Sovereigns shift from debt to private markets amid inflation and uncertainty, central bank RMB allocations continue increasing

  • Inflation prompts asset allocation rethink; fixed income exposure cut in favour of private markets
  • Sovereign wealth funds expect to increase allocations to North America and Asia Pacific, away from Europe as Ukraine-Russia conflict dents confidence
  • USD remains key world reserve currency, but RMB allocations increasing 

Hong Kong, 18 July 2022 – Surging inflation has prompted sovereign wealth fund investors to re-examine their asset allocation, with private markets the main beneficiary, according to the latest Invesco Global Sovereign Asset Management Study (link). Now in its tenth year, the study details the views of 139 chief investment officers, heads of asset classes and senior portfolio strategists at 81 sovereign wealth funds and 58 central banks, who together manage US$23 trillion in assets*.

Sovereign wealth funds now see inflation, alongside global geopolitics, as the biggest threat to global growth over the next year. Two-fifths of respondents expect inflation in developed markets to remain stubbornly high over the next two years, a further two-fifths expect inflation to steadily decline, and just under a fifth anticipate stagflation.  There is some consensus that inflation should subside in the coming years, albeit above pre-pandemic levels, with over half of respondents (59%) expecting US inflation to average 3-4% over the next 5 years. 

Sovereign wealth funds are reconsidering their macroeconomic assumptions and adjusting investments accordingly as inflation and interest rates rise rapidly.  Most respondents (59%) have repositioned their portfolios in anticipation of further rate rises, reflected in the continued decline in allocation to fixed income and a corresponding increase in allocation to private market alternatives, notably real estate, private equity and infrastructure, which most (71%) respondents agree are effective inflation hedges.  Private assets now constitute, on average, 22% of sovereign wealth funds’ portfolios.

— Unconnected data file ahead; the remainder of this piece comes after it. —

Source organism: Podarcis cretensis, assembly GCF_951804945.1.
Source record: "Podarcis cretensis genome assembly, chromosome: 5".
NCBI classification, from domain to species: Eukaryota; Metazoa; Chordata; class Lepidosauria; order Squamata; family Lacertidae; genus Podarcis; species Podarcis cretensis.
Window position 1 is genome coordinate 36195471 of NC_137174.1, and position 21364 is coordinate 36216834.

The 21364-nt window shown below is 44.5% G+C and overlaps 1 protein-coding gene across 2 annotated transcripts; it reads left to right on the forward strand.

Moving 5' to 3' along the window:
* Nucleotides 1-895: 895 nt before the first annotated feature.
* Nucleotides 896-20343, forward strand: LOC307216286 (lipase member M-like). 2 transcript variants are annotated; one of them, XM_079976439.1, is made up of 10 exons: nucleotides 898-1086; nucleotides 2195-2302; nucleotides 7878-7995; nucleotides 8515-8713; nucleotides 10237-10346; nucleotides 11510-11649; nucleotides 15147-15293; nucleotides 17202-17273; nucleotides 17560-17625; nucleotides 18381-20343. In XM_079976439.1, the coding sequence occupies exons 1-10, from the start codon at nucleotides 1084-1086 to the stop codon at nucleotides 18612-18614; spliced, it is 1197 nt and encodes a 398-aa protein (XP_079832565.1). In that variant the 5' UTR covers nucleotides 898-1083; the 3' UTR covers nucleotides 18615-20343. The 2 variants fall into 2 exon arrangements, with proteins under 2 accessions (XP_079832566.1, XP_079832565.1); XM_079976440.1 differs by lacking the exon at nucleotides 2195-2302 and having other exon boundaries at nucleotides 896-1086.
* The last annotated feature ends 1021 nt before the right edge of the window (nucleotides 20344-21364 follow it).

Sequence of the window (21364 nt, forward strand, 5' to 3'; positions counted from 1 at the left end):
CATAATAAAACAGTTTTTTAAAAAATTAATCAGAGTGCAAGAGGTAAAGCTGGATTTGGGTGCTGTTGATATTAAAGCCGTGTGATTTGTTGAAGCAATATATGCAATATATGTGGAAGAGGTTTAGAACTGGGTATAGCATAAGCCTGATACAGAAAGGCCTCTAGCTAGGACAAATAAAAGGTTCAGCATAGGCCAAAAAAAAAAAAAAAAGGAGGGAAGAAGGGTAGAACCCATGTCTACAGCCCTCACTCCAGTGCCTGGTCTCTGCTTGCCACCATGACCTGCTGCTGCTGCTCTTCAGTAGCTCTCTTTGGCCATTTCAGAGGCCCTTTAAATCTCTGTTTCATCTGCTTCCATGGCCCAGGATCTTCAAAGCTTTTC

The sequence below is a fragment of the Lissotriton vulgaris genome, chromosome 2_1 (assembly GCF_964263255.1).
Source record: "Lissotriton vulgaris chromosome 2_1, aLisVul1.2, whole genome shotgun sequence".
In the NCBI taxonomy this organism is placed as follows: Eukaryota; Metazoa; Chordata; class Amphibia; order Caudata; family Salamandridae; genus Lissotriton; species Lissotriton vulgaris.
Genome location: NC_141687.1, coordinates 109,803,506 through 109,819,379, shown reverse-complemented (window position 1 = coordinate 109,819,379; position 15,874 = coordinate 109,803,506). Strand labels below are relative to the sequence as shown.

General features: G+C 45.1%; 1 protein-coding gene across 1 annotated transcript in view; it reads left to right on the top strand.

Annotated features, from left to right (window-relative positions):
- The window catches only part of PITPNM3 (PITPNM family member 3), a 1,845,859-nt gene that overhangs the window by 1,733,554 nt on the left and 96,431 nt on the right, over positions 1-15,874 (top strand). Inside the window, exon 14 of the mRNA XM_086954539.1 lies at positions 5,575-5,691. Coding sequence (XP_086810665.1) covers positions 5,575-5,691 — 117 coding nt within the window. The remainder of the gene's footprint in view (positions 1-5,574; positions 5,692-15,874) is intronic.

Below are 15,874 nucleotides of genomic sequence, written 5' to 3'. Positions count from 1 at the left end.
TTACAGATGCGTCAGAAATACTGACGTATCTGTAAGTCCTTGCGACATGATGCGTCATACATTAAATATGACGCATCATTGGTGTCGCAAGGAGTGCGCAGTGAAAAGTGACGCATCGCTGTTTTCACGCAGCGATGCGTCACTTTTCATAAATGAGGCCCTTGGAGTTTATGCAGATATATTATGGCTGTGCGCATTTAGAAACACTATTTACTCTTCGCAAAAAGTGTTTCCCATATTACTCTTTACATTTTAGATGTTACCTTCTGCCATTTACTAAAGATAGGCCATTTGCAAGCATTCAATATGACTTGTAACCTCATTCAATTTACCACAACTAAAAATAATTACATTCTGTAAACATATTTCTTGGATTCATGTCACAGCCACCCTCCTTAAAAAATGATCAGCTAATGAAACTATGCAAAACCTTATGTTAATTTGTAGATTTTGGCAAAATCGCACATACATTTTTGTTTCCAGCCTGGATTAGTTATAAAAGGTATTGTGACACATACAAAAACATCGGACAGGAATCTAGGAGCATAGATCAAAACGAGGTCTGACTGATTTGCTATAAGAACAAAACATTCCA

When asked which asset classes they intend to increase, maintain, or decrease exposure to over the next year, private equity was the most popular (net +29%), followed by unlisted real estate at +23%. By contrast, respondents were most bearish on fixed income (-12%) and cash (-4%), while sentiment on equities is broadly unchanged (+1%).

Terry Pan, Chief Executive Officer for Greater China, Southeast Asia and Korea at Invesco commented: “The confluence of factors driving uncertainty over the beginning of this year was unprecedented for many finance professionals, and it will take some time for risk-on sentiment to rebuild.  In Asia Pacific, investors are closely eyeing how COVID restrictions in China will evolve, as the government continues to pursue its ambitious economic growth target.  While we expect the market to remain volatile for some time ahead, with inflation less of concern across this region, there is still room for policy stimulus to support the economy.” 

Investors to increase exposure in North America and Asia Pacific; further central bank allocations to RMB expected

Sentiment around European investments has suffered as a result of the military conflict in Ukraine.  Developed Europe (19%) and Emerging Europe (13%) are the geographies to which sovereign wealth fund investors are most likely to decrease exposure. Respondents are most likely to increase exposure to North America (33%) and Asia-Pacific (23%).

Prior years’ findings have indicated a high level of interest in allocations to China.  The majority (52%) of sovereign wealth funds said that China was a more challenging place to invest than last year, while 33% of respondents agree that the interdependence of US and Chinese will mitigate underlying geopolitical risk. 

While the USD remains the dominant global reserve currency among central banks, allocations as a share of reserves had been steadily reducing for years, declining from 65.4% to 58.8% between 2016 and 2021.  Central banks recognize that the Chinese RMB will continue to grow as a portion of global reserves, especially following the freezing of Russia’s foreign exchange reserves.